Madam Tussuard's, Primrose Hill and Swiss Cottage

Revisiting some favourite places in London

sunny 24 °C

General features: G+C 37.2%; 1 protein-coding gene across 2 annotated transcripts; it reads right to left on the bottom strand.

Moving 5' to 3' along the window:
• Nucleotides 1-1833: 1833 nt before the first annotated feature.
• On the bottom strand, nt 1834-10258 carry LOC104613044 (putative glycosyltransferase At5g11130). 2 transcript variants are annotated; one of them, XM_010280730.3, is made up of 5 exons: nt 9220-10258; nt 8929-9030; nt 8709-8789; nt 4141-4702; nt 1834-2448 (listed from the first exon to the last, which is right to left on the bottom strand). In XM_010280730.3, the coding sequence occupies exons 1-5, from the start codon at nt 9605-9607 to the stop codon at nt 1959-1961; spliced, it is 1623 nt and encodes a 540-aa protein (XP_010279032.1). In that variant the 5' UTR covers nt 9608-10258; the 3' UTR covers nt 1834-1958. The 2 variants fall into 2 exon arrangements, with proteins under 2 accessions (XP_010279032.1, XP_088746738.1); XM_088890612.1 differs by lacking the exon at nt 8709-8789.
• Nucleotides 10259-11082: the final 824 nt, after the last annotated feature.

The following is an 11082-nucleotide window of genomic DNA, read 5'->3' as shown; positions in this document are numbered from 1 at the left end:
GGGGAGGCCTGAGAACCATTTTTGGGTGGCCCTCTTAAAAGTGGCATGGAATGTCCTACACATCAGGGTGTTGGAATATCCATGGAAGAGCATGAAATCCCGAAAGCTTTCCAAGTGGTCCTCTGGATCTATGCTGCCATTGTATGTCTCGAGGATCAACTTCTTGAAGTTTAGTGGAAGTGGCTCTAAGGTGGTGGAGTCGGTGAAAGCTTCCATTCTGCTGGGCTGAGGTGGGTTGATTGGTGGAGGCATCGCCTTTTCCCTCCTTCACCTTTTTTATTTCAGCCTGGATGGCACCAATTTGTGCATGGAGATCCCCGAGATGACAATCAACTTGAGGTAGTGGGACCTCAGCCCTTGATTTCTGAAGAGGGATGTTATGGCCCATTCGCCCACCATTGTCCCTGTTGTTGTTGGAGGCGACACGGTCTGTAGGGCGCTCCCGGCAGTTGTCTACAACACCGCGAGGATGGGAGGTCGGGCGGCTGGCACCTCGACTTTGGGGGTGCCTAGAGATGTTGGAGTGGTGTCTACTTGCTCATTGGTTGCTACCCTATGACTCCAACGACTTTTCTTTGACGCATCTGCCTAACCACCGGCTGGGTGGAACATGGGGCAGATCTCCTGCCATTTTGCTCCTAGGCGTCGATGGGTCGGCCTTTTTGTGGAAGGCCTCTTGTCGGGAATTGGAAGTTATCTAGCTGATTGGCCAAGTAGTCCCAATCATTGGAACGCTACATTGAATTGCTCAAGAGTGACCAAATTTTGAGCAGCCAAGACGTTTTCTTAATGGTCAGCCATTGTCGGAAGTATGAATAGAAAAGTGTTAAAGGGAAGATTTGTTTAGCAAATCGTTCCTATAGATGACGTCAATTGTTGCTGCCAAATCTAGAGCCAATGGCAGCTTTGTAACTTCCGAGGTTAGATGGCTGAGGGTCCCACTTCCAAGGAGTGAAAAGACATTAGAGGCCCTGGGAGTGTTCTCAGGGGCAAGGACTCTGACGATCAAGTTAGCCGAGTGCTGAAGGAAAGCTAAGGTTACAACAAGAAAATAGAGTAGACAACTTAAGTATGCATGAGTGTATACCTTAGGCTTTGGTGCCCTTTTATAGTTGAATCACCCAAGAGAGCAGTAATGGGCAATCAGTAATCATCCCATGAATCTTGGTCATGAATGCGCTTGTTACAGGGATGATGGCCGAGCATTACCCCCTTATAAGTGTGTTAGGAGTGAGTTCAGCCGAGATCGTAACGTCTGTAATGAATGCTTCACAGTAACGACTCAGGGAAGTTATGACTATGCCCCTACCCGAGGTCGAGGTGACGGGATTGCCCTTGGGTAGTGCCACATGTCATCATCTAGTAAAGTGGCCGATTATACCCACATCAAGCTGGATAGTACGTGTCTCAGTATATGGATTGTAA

It was Saturday in London, we set off first to visit Madam Tussuard's. We found our way to Kings Cross Station. At our entry point to our underground destination they had just stopped the train line due to someone on the line. Police and medics running everywhere, we never did find out what happened. Plan B. We found another way to get there with one train line change. At the beginning of our big trip when we were in London we found the buses worked well from our accommodation. But as we were near Kings Cross Station the underground certainly worked better for us. Kings Cross a local and international station. We headed to Madam Tussuard's to join lots of other tourists on this very sunny Saturday. I enjoyed my last visit here about 10 years ago. The displays are constantly changing. It always surprises me that you can get up so close and personal with the wax figures. David Becham no longer in footie clothes and pose but now in a fancy suit posing beside his wife Victoria, famous for the Spice Girls and now her fashion empire. Kylie Minogue on surfboard replaced with Miller Cyrus sitting on a long tongue. There was a feature of some of the young singing stars. Beyonce was the head feature with 3 models of her along with Lady Gaga who wouldn't have existed on my last visit. Also Britanny Spears looking very glam. I was amazed how small Madonna was she isn't very tall, she always seems larger than life in real life. Freddie Mercury still there, his Song Barcelona with the Spanish Opera singer still the best Olympic song ever. A little bit of home New Zealand's legendary rugby player Jonah Lomu striking a great pose, possibly on display with the Rugby World Cup taking place in England. With my interest in art it was good to see some of the famous artists on display. The Royal family pose now controlled with an official photographer. You can still take your own photo. Of course I had to do that pose for my late Grandma who was such a royalist. It is rubbing off on me as have had a rather Royal time this trip. Lady Diana no longer attracting queues but replaced with queues to do the selfie with Kim Kardashian. I admit I did this pose. Interesting how the moody Kane is relegated to the back. There were all the usual world leaders, sports stars too numerous to mention. A new area was showing the making of the wax figures, with Beyonce featured here. Also there was a display of the history of Madam Tussuard's. She was the tiniest little lady. We did the London Taxi ride through various displays that flash past. Soon we were queuing to head upstairs then waiting upstairs to go into the 4 D theatre. We were so hungry by then the only drink we could find was some sugary icy drink the cup was threatening to collapse we had with a bag of crisps. The 4 D was based around saving Buckingham Palace. You got sprayed with air and mist at the correct time, jabbed in the back by your chair, vibrations through the floor. Puff of air where you would least expect. After this we ended up in a Star Wars exhibition. I am not sure how this got added to our ticket. The Grandchildren would like this part. We had a very late lunch. Afterwards we decided to walk through Regent Park to Primrose Hill. Daughter Janine and Tim's old stomping ground. London rather flat, Primrose Hill gives views over London. A few families up here, lots of tourists and the younger generation up here. Young lovers of every orientation up here as well relaxing. Londons certainly enjoy lapping up the sunshine when they get it. Then there was us the two oldest up the top of Primrose Hill. For nostalgic reasons we then decided to walk to Swiss Cottage where Tim and Janine lived while in London and later along came baby Joe, now a big boy. We spent lots of happy times at Swiss Cottage on our previous 3 visits to the United Kingdom. We found new apartments, the favourite Costa Coffee Shop still there as is Alex's Hairdressers. There were lots more restaurants across the street from the flat and a very nice restaurant at the nearby sports Centre. We found our way to the underground where we used to catch the Jubilee Line, here we managed to find a train heading to Kings Cross Station.